The cylinder head also exhibited deep bruising of the cooling fins, consistent with violent blows from a large ball-peen hammer; marks which we knew had not been present, when we submitted our cylinder heads for refurbishment. As a consequence of this episode, we were obliged to purchase a new, replacement cylinder head, from another supplier. Although this was for a VW 1600 engine, with the same sized valve heads as the original, the exhaust valve stem diameter was 9 mm, rather than 8 mm. I suspect there may have been other, more subtle differences, which were not apparent to my then untrained eye.
Such differences, may have contributed to cylinders 1 & 2, running hotter than cylinders 3 & 4, which I noticed some years later. Since then, I have learned that there are at least nine different VW 1600 ‘twin-port’ cylinder heads, with three different, standard combinations of valve head sizes, plus probably various differences in combustion chamber shape, volume and deck-height (i.e. squish or quench) clearance too. With hindsight, we should have noted the part number, cast into the rocker box of the defunct cylinder head (assuming it was originally ours!), but in those days, we believed there was only one type of VW 1600 cylinder head and were unacquainted with the significance of the suffix letters, in VW part numbers.
Whilst the engine was still out, it was a good opportunity to remove and inspect the petrol tank, which exhibited some corrosion around the fuel outlet, beneath the vehicle. Although there was slight pitting in places, the thickness of the steel had not been significantly compromised, so it was sufficient simply to etch out the rust pits, using D-Rust and repaint the refurbished surface. Other areas of the petrol tank were also showing signs of superficial rusting, which were similarly treated.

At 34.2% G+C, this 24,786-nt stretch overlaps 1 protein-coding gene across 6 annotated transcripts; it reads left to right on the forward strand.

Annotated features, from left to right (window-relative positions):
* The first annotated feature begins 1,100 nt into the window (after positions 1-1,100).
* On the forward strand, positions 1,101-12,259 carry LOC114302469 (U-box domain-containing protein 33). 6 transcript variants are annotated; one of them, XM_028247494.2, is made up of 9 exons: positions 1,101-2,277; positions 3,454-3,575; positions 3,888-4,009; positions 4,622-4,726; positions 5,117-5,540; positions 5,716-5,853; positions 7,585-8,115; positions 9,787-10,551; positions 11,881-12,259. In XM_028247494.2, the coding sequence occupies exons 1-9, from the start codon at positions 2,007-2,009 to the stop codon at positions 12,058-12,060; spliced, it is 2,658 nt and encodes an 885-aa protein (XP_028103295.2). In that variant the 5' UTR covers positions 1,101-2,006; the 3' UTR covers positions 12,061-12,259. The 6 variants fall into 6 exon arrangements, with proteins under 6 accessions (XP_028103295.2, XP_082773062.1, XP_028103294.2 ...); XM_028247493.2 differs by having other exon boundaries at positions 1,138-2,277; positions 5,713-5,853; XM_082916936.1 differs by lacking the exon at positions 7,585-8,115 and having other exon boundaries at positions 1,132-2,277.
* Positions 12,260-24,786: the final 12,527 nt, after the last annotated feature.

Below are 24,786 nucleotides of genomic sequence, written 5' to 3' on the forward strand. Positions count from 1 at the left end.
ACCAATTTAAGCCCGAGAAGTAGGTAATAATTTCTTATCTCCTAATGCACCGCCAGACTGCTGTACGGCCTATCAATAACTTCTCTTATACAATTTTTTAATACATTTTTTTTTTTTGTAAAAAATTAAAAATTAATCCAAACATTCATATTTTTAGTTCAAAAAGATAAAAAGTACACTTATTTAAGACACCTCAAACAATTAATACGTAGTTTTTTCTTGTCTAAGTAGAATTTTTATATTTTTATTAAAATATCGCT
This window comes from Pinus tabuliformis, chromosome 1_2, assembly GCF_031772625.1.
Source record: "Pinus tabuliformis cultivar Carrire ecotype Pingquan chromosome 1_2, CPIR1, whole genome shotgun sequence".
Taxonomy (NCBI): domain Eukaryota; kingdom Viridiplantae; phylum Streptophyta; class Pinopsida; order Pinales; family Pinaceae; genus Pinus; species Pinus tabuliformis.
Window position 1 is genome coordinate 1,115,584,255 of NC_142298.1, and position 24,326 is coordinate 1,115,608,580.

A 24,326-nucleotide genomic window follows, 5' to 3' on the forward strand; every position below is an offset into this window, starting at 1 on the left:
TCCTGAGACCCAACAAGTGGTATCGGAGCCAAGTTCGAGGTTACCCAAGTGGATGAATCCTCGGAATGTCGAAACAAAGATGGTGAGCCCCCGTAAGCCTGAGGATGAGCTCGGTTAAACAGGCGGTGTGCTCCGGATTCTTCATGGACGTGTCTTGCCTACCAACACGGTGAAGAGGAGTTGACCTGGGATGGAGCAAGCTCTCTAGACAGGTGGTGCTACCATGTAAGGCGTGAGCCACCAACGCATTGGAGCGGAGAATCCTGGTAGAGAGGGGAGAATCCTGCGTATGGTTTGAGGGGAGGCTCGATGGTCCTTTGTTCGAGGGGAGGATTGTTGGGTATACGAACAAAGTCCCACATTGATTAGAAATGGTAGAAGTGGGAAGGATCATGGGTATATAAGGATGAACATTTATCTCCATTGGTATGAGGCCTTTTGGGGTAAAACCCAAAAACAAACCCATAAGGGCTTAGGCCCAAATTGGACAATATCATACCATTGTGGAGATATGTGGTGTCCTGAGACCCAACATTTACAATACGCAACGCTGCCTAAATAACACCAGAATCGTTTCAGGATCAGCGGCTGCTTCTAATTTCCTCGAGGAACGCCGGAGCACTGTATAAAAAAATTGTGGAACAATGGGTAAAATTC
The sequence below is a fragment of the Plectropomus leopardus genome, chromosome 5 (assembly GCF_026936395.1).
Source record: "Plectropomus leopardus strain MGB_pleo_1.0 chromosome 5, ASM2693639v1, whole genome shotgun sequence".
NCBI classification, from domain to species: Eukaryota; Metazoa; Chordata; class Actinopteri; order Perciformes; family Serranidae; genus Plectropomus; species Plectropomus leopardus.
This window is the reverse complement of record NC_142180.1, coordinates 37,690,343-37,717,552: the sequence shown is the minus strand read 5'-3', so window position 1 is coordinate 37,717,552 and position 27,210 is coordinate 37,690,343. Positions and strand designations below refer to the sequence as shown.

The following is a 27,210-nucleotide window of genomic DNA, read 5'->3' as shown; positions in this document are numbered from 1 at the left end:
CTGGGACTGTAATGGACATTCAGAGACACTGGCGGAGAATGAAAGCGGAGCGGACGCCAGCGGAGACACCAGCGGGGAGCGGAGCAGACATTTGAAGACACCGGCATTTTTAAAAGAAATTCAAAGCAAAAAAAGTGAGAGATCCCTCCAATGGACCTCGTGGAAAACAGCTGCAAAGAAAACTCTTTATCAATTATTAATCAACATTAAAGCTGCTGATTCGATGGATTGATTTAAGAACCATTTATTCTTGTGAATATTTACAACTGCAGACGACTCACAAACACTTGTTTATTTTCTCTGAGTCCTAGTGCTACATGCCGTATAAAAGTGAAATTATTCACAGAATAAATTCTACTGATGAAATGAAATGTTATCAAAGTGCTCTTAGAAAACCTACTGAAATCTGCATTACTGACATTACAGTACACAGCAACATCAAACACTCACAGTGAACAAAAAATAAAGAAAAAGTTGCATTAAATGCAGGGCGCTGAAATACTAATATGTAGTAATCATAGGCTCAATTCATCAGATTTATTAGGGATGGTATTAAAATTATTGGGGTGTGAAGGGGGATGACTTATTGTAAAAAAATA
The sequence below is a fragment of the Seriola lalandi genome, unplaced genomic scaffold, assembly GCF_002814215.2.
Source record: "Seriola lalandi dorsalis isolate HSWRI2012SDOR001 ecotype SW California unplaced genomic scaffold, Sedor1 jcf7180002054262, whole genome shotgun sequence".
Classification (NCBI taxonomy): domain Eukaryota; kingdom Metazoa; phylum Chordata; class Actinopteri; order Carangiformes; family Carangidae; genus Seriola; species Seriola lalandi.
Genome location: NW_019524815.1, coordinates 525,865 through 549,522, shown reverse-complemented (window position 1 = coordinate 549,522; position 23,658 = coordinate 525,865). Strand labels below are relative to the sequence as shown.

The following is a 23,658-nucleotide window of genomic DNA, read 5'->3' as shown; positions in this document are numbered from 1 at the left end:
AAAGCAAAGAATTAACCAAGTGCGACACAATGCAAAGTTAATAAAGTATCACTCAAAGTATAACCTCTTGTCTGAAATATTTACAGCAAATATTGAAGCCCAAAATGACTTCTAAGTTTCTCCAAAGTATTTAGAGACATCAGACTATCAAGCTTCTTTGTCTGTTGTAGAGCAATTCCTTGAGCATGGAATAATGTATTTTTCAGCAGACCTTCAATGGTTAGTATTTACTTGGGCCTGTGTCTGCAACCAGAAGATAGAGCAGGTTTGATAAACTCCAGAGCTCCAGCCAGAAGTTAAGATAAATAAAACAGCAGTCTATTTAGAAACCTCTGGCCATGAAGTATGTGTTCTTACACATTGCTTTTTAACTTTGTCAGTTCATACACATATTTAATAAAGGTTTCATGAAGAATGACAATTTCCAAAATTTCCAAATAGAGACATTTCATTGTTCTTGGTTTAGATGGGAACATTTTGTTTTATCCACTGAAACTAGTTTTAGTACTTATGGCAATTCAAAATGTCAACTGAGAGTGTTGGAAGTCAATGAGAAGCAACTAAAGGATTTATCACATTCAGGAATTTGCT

Having removed the bulkhead plate to gain access to the petrol tank, it was apparent that this too was rusting in places, so this was also refurbished before repainting. In common with the engine cover plates, the petrol tank and bulkhead plate, had received only a thin coat of paint at the factory, so all items received several coats of Hammerite; paying particular attention to those areas, which previously had rusted.
Prior to painting, I had twenty one, captive M6 nuts (with hindsight, M5 nuts might have been better!), welded onto the back of the bulkhead plate, coinciding with the top, middle and bottom, of the seven vertical ribs; anticipating that at some time in the future, I might wish to fit, electronic ignition and perhaps other accessories, which would need to be mounted in the engine compartment.

1973 VW 1600 Type 2, removeable fuel-tank compartment bulkhead, with nineteen M6 nuts, welded onto the back of the seven vertical ribs.
Note also, the additional holes in the bodywork, on either side of the bulkhead, for supplementary electrical cables, pipes or hoses, to enter the engine compartment.
Any accessories could then be fitted, using custom made mounting brackets; avoiding any later haphazard drilling of holes in the bulkhead (which might penetrate the petrol tank), to accommodate self-tapping screws. About ten years later, a local VW Type 2 owner of my acquaintance, who sadly lacked this kind of foresight, somehow managed to drill three holes in the forward face of his petrol tank, when fitting secondhand motorcaravan furniture, in his Microbus. Fortunately for him, I had a secondhand petrol tank for sale!